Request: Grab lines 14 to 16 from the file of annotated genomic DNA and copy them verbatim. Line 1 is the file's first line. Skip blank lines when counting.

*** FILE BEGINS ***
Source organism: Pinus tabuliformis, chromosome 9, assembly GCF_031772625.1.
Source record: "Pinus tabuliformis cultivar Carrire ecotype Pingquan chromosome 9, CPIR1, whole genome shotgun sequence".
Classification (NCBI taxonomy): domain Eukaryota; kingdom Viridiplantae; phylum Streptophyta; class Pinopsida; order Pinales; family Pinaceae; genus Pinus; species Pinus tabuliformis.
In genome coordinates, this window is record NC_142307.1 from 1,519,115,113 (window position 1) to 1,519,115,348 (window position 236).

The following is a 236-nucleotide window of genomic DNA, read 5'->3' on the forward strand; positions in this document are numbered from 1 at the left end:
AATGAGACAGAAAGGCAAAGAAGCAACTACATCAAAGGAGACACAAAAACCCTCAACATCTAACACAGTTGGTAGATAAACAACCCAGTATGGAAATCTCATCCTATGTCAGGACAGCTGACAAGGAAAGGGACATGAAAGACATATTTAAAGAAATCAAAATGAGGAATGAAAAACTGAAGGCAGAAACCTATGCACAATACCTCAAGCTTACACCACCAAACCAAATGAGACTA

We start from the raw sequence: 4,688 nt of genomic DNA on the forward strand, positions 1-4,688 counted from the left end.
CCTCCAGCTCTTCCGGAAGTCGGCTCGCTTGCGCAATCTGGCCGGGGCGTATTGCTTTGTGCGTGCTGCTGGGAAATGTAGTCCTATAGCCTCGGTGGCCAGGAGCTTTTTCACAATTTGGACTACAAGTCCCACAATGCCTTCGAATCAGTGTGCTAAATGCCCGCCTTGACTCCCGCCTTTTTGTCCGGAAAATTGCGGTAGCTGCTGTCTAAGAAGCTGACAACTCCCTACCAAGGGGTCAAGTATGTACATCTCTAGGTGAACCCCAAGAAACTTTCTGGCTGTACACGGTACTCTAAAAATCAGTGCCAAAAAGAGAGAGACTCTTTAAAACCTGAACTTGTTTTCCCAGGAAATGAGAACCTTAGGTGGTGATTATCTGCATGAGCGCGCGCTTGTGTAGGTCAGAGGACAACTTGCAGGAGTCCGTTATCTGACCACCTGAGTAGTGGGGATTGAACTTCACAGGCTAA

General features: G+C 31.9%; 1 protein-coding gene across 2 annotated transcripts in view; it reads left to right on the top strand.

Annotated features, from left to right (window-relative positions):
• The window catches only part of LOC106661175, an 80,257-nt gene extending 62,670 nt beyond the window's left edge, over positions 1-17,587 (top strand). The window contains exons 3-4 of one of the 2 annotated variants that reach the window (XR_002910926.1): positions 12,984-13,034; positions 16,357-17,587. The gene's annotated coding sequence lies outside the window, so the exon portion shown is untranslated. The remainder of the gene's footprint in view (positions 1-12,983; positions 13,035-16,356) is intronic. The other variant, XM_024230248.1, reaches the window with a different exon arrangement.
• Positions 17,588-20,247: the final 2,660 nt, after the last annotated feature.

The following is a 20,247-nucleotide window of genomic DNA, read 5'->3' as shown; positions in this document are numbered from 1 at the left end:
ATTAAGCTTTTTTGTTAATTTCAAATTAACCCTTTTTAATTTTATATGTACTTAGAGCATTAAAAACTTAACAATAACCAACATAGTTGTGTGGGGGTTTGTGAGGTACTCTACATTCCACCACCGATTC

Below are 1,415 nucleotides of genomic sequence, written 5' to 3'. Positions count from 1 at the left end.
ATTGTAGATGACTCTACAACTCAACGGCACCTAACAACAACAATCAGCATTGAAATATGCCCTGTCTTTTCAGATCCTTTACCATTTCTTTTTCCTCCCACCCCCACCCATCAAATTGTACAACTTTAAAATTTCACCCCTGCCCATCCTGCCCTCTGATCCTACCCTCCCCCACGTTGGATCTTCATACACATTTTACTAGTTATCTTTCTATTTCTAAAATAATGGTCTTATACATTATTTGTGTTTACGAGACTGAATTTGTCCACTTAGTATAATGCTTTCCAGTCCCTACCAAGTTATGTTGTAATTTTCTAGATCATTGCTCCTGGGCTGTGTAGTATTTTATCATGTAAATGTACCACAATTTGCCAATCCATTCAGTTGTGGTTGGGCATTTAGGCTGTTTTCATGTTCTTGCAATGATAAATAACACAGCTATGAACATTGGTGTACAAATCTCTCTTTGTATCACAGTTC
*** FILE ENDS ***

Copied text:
ATTAAGCTTTTTTGTTAATTTCAAATTAACCCTTTTTAATTTTATATGTACTTAGAGCATTAAAAACTTAACAATAACCAACATAGTTGTGTGGGGGTTTGTGAGGTACTCTACATTCCACCACCGATTC

Below are 1,415 nucleotides of genomic sequence, written 5' to 3'. Positions count from 1 at the left end.
ATTGTAGATGACTCTACAACTCAACGGCACCTAACAACAACAATCAGCATTGAAATATGCCCTGTCTTTTCAGATCCTTTACCATTTCTTTTTCCTCCCACCCCCACCCATCAAATTGTACAACTTTAAAATTTCACCCCTGCCCATCCTGCCCTCTGATCCTACCCTCCCCCACGTTGGATCTTCATACACATTTTACTAGTTATCTTTCTATTTCTAAAATAATGGTCTTATACATTATTTGTGTTTACGAGACTGAATTTGTCCACTTAGTATAATGCTTTCCAGTCCCTACCAAGTTATGTTGTAATTTTCTAGATCATTGCTCCTGGGCTGTGTAGTATTTTATCATGTAAATGTACCACAATTTGCCAATCCATTCAGTTGTGGTTGGGCATTTAGGCTGTTTTCATGTTCTTGCAATGATAAATAACACAGCTATGAACATTGGTGTACAAATCTCTCTTTGTATCACAGTTC